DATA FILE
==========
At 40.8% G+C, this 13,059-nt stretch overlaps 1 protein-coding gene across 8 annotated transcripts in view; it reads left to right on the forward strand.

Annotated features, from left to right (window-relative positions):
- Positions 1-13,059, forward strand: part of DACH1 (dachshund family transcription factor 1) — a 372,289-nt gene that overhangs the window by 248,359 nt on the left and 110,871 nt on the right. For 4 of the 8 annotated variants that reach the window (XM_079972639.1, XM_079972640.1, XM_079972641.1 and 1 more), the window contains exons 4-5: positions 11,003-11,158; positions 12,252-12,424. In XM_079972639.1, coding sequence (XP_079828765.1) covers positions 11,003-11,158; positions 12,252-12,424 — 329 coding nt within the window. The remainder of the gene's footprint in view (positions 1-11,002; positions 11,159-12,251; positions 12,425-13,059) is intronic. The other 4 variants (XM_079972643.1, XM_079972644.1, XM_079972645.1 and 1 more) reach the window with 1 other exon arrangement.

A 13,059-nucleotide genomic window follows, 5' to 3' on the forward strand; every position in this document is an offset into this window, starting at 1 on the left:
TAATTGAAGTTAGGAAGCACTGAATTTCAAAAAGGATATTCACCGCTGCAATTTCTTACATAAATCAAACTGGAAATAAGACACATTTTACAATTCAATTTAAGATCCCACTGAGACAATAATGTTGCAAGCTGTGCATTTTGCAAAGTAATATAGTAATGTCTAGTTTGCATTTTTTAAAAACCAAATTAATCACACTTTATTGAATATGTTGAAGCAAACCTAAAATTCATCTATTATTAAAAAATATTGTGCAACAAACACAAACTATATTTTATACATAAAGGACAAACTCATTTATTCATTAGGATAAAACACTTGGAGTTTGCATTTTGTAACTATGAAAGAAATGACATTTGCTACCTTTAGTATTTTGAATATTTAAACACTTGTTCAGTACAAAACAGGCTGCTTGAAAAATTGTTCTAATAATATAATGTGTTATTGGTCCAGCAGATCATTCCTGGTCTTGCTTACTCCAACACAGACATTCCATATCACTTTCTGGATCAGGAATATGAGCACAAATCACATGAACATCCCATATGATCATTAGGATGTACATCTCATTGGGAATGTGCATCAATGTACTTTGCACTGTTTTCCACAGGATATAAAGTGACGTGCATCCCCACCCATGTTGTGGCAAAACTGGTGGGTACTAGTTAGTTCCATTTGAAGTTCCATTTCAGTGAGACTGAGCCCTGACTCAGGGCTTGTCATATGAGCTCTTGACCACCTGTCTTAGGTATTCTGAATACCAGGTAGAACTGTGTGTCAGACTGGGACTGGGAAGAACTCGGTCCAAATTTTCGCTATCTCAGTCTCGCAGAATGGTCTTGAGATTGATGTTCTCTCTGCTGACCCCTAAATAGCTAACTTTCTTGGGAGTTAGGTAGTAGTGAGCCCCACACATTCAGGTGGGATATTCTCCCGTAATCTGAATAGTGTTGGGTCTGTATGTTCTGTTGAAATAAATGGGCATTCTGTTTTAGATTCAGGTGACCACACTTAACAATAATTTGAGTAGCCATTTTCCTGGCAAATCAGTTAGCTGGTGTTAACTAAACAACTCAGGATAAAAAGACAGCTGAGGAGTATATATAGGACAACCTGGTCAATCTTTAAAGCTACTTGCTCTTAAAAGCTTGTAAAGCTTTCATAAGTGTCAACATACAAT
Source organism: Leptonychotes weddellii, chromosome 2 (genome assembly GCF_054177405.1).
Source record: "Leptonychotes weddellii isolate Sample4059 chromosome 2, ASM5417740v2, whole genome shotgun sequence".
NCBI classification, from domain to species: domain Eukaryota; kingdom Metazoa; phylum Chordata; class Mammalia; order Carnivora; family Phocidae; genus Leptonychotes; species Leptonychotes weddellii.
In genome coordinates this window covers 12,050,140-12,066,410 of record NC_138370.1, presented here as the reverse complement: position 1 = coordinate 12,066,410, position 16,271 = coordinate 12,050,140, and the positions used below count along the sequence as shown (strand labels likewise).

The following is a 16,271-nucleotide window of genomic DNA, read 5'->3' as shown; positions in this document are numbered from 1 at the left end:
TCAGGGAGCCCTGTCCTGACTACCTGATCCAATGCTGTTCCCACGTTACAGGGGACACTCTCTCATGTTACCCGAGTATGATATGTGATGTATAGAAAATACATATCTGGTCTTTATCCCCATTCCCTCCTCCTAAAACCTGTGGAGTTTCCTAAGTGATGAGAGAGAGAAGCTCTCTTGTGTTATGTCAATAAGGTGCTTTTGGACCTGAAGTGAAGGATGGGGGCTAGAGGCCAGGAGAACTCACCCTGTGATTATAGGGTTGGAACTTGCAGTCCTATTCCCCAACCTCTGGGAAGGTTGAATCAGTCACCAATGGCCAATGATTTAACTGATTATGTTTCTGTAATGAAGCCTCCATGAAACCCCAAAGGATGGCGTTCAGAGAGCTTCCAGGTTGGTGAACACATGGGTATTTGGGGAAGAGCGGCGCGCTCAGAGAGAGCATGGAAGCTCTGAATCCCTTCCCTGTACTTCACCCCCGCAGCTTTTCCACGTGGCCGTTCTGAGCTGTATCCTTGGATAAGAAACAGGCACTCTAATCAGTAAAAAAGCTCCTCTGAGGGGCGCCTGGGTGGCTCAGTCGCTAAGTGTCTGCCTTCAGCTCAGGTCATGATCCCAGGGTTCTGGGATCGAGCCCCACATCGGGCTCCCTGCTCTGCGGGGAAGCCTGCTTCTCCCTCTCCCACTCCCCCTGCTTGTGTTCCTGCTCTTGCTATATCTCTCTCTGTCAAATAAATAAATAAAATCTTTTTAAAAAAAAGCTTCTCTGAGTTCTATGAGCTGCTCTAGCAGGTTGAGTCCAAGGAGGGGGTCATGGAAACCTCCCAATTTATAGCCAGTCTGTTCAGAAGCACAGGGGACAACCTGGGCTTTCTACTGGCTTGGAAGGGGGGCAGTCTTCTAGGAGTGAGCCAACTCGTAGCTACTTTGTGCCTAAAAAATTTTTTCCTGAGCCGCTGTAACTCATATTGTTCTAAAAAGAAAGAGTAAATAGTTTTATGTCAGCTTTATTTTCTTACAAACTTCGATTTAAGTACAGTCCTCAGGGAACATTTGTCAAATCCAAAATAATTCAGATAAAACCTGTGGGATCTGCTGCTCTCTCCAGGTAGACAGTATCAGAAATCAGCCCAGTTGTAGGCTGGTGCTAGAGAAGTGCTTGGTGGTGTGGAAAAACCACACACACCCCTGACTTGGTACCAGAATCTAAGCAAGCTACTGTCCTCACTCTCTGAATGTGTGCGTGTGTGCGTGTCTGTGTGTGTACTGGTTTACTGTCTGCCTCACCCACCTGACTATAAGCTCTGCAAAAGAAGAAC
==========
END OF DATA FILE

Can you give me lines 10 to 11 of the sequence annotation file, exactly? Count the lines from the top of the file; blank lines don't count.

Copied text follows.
The following is a 16,271-nucleotide window of genomic DNA, read 5'->3' as shown; positions in this document are numbered from 1 at the left end:
TCAGGGAGCCCTGTCCTGACTACCTGATCCAATGCTGTTCCCACGTTACAGGGGACACTCTCTCATGTTACCCGAGTATGATATGTGATGTATAGAAAATACATATCTGGTCTTTATCCCCATTCCCTCCTCCTAAAACCTGTGGAGTTTCCTAAGTGATGAGAGAGAGAAGCTCTCTTGTGTTATGTCAATAAGGTGCTTTTGGACCTGAAGTGAAGGATGGGGGCTAGAGGCCAGGAGAACTCACCCTGTGATTATAGGGTTGGAACTTGCAGTCCTATTCCCCAACCTCTGGGAAGGTTGAATCAGTCACCAATGGCCAATGATTTAACTGATTATGTTTCTGTAATGAAGCCTCCATGAAACCCCAAAGGATGGCGTTCAGAGAGCTTCCAGGTTGGTGAACACATGGGTATTTGGGGAAGAGCGGCGCGCTCAGAGAGAGCATGGAAGCTCTGAATCCCTTCCCTGTACTTCACCCCCGCAGCTTTTCCACGTGGCCGTTCTGAGCTGTATCCTTGGATAAGAAACAGGCACTCTAATCAGTAAAAAAGCTCCTCTGAGGGGCGCCTGGGTGGCTCAGTCGCTAAGTGTCTGCCTTCAGCTCAGGTCATGATCCCAGGGTTCTGGGATCGAGCCCCACATCGGGCTCCCTGCTCTGCGGGGAAGCCTGCTTCTCCCTCTCCCACTCCCCCTGCTTGTGTTCCTGCTCTTGCTATATCTCTCTCTGTCAAATAAATAAATAAAATCTTTTTAAAAAAAAGCTTCTCTGAGTTCTATGAGCTGCTCTAGCAGGTTGAGTCCAAGGAGGGGGTCATGGAAACCTCCCAATTTATAGCCAGTCTGTTCAGAAGCACAGGGGACAACCTGGGCTTTCTACTGGCTTGGAAGGGGGGCAGTCTTCTAGGAGTGAGCCAACTCGTAGCTACTTTGTGCCTAAAAAATTTTTTCCTGAGCCGCTGTAACTCATATTGTTCTAAAAAGAAAGAGTAAATAGTTTTATGTCAGCTTTATTTTCTTACAAACTTCGATTTAAGTACAGTCCTCAGGGAACATTTGTCAAATCCAAAATAATTCAGATAAAACCTGTGGGATCTGCTGCTCTCTCCAGGTAGACAGTATCAGAAATCAGCCCAGTTGTAGGCTGGTGCTAGAGAAGTGCTTGGTGGTGTGGAAAAACCACACACACCCCTGACTTGGTACCAGAATCTAAGCAAGCTACTGTCCTCACTCTCTGAATGTGTGCGTGTGTGCGTGTCTGTGTGTGTACTGGTTTACTGTCTGCCTCACCCACCTGACTATAAGCTCTGCAAAAGAAGAAC